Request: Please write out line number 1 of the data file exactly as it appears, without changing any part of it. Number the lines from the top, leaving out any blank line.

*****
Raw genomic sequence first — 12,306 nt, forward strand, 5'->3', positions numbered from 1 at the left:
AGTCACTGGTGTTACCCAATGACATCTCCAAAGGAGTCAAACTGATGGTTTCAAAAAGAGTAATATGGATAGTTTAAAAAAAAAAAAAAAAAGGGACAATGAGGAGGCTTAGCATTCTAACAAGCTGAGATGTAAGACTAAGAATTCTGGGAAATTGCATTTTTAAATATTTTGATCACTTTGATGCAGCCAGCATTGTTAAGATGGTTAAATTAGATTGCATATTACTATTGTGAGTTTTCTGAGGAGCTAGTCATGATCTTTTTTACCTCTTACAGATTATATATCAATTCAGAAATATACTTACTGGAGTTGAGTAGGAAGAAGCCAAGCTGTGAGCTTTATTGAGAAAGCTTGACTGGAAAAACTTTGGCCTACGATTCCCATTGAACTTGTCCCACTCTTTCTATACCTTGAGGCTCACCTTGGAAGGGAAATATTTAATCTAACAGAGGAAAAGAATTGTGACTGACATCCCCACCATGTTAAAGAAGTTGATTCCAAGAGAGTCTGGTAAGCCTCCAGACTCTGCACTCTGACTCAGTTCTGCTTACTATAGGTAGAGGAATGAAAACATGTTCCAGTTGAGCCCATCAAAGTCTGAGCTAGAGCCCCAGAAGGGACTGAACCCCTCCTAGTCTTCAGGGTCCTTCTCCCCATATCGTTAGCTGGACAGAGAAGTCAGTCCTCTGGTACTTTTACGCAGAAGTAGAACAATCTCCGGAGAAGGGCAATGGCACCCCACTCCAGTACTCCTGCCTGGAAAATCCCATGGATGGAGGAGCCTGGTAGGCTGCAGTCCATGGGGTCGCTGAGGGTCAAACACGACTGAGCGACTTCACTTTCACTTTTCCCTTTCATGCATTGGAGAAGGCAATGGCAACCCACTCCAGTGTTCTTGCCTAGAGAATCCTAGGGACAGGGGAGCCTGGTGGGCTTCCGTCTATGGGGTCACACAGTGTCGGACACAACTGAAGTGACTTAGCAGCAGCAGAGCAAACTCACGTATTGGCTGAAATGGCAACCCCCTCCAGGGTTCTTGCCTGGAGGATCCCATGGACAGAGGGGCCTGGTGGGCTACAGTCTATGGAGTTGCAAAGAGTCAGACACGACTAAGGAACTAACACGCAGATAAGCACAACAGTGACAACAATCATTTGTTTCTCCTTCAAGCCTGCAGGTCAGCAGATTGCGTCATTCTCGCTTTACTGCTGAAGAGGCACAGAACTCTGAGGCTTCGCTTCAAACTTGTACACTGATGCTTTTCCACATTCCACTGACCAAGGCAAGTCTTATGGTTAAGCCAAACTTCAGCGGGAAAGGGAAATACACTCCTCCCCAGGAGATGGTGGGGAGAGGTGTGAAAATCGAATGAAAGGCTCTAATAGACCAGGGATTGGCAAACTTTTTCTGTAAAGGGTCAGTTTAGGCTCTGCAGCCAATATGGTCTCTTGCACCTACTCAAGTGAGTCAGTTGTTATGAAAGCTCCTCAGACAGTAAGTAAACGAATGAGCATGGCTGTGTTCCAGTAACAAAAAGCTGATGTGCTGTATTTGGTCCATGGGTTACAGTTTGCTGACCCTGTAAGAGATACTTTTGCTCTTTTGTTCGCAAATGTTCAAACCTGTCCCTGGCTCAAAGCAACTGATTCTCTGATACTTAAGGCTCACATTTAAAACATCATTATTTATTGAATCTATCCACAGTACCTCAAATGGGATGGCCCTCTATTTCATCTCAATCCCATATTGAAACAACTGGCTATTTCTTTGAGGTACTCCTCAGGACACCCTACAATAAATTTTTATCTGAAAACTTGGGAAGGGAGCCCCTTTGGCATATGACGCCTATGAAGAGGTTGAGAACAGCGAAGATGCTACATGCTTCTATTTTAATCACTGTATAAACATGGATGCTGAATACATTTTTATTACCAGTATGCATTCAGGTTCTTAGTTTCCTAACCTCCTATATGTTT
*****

Raw genomic sequence first — 12,306 nt, forward strand, 5'->3', positions numbered from 1 at the left: